Well let me first say we have two platforms we support. One is open and uncontrolled -- that's HTML5. We support HTML5. We have the best support for it of anyone in the world. We then support a curated platform which is the App Store. It is the most vital app community on any platform. How do we curate this? It's a bunch of people, and they come into work every day. We have a few rules: has to do what it's advertised to do, it has to not crash, it can't use private APIs. And those are the three biggest reasons we reject apps. But we approve 95% of all the apps that are submitted every week.
On the rejected cartoonist:
We had a rule that said you can't defame other people ... and political cartoons got caught in that. We didn't think of that. So this guy submits his app and he gets rejected. We didn't see that coming. So we changed the rule, but this guy never resubmitted... then he wins a Pulitzer Prize, and he says we rejected him. So, we are guilty of making mistakes. We're doing the best we can, we're learning as fast as we can -- but we thought this rule made sense.
On rejected developers who complain:
What happens is -- people lie. And then they run to the press and tell people about this oppression, and they get their fifteen minutes of fame. We don't run to the press and say, "This guy is a son of a bitch liar!" -- we don't do that.
On what he does day-to-day at the company:
One of the keys to Apple is that Apple is an incredibly collaborative company. You know how many committees we have at Apple? Zero. We're organized like a startup. We're the biggest start up on the planet. We meet for three hours every morning and talk about all the business, about what's going on everywhere. We're great at figuring out how to divide things up into great teams, and we talk to each other. So what I do all day is meet with teams of people.
On what he plans to do for the next 10 years:
You go back 5 or 10 years, what would you do... we're not going into that... we have the same values that we had back then. The core values are the same. We come into work wanting to do the same thing that we did back then -- build the best products. Nothing makes my day more than getting a random email from someone talking about how cool the iPad is. That's what keeps me going. That's what kept me going back then, and now, and will keep me going in the future.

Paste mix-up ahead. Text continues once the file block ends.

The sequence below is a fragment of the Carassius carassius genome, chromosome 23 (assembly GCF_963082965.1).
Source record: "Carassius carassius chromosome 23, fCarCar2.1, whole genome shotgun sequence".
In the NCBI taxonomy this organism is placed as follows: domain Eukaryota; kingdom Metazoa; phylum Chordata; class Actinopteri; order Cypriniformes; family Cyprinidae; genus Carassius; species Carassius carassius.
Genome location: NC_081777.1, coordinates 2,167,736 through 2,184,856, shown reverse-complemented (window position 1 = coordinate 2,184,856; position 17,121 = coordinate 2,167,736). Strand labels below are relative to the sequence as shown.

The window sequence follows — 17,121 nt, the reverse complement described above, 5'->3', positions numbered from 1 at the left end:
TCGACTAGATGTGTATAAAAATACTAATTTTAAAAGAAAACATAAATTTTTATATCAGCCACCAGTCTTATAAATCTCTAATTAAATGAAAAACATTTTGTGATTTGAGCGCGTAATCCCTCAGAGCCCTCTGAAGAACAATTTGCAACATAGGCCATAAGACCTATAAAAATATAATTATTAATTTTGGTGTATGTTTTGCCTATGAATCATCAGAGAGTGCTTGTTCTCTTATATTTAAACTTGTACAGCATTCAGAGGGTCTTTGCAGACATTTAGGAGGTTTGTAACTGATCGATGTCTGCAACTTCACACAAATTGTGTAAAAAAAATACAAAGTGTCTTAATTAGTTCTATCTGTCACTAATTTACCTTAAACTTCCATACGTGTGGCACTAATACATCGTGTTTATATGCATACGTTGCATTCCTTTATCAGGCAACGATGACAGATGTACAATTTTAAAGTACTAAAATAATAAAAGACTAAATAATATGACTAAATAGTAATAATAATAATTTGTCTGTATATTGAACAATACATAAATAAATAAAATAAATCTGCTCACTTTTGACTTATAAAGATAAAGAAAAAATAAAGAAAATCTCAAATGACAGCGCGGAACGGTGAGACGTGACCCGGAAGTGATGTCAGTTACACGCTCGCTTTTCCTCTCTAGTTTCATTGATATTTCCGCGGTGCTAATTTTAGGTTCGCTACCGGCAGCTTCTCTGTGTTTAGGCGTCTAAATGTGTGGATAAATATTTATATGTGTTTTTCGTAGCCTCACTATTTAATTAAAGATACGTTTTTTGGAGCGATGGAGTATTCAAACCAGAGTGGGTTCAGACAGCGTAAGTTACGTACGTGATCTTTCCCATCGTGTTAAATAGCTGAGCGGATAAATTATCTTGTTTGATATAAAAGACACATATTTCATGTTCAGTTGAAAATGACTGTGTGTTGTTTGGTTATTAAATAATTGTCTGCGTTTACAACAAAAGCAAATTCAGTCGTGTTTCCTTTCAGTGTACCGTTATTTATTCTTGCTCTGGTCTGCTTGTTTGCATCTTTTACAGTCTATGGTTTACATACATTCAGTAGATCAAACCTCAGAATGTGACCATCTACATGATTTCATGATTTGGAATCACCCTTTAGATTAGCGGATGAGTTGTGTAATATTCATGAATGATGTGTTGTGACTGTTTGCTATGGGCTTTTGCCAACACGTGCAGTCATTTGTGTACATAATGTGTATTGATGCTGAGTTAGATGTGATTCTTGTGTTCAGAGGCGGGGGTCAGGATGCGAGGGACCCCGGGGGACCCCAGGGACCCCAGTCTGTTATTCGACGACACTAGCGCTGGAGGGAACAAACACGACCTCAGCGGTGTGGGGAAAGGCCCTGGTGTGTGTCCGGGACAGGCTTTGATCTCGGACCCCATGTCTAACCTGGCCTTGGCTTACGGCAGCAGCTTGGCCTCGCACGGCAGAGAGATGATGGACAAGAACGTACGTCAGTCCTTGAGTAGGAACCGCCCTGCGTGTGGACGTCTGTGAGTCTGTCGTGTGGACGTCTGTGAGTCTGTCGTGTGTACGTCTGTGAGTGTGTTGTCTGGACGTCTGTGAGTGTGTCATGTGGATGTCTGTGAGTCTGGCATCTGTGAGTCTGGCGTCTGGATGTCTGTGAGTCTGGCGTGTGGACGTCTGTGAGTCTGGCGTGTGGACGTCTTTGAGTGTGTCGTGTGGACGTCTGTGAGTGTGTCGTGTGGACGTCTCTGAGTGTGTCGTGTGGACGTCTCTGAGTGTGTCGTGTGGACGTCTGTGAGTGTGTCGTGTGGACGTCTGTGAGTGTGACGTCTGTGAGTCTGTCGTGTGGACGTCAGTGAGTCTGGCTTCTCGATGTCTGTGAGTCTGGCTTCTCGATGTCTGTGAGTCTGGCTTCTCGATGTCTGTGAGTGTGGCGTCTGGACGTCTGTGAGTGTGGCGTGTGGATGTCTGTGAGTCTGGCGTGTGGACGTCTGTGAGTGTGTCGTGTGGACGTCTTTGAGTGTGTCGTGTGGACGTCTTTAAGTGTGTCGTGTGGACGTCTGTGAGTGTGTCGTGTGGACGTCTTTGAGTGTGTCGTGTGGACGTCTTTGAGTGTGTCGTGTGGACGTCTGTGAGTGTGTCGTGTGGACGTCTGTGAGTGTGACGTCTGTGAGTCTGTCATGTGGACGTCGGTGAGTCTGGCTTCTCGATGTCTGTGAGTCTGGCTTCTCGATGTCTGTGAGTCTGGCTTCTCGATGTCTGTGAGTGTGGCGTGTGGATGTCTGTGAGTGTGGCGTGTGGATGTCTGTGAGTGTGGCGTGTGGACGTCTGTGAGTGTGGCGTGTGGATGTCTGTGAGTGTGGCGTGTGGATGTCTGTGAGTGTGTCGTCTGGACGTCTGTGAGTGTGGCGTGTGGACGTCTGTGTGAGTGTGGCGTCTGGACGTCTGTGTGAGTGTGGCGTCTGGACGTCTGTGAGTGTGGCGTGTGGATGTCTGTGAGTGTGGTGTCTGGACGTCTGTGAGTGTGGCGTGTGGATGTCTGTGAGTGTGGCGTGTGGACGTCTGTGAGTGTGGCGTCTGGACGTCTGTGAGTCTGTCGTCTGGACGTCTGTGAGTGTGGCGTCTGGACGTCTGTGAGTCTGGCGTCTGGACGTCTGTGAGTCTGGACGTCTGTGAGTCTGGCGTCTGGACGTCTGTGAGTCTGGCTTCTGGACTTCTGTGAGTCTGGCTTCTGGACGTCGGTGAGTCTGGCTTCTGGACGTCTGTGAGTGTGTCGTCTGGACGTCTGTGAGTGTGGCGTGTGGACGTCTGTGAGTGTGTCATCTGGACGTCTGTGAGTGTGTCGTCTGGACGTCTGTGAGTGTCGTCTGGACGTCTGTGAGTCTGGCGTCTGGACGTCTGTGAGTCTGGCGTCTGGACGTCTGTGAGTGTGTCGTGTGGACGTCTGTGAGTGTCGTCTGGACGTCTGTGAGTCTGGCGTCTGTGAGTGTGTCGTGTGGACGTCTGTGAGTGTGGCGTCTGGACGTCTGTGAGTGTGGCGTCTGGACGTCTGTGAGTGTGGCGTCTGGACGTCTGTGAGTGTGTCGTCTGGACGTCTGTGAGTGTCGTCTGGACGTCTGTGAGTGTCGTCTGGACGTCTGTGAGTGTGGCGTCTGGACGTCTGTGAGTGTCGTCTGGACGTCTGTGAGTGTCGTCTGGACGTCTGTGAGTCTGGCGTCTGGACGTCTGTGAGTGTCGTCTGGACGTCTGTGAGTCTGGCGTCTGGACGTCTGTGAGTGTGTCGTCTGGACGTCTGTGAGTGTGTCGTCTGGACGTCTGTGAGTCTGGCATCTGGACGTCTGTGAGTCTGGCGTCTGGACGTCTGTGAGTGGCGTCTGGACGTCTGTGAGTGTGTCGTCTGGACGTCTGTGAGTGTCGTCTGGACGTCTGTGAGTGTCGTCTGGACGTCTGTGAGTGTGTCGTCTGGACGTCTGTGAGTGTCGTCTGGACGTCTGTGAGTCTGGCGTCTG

On privacy in iAds and elsewhere:
We take privacy really seriously. Take location on phones -- we take this really seriously. Before any app can get location data, they can't just put up a panel asking if it can use location -- they call our panel and it asks you if it's okay. That's one of the reasons we have the curated App Store.
On limiting analytics sharing to firms like Flurry:
Well, we learned this really interesting thing. Some company called Flurry had data on devices that we were using on our campus -- new devices. They were getting this info by getting developers to put software in their apps that sent info back to this company! So we went through the roof. It's violating our privacy policies, and it's pissing us off! So we said we're only going to allow analytics that don't give our device info -- only for the purpose of advertising. .... There's no excuse for them not asking customers if it's okay to send that data. We're willing to talk to some of these people when we calm down... but it's not today.
On content producers dealing directly with customers:
Steve: We want to let people watch whatever they want, when they want. That's what needs to change.
Walt: When is that happening?
Steve: It's happening now. ... I even think you'll be able to watch a first run movie before it hits theaters... if you want to spend a bunch of money.
On improvements in AT&T's service:
I'm told that a lot of places are getting better certainly by the end of this summer. [And if they don't get better by then,] then they won't.
In answer to a question on allowing access to the iPhone OS' filesystem:
There's a lot of things we're working on... We should chat.
Lots more over on Engadget's liveblog.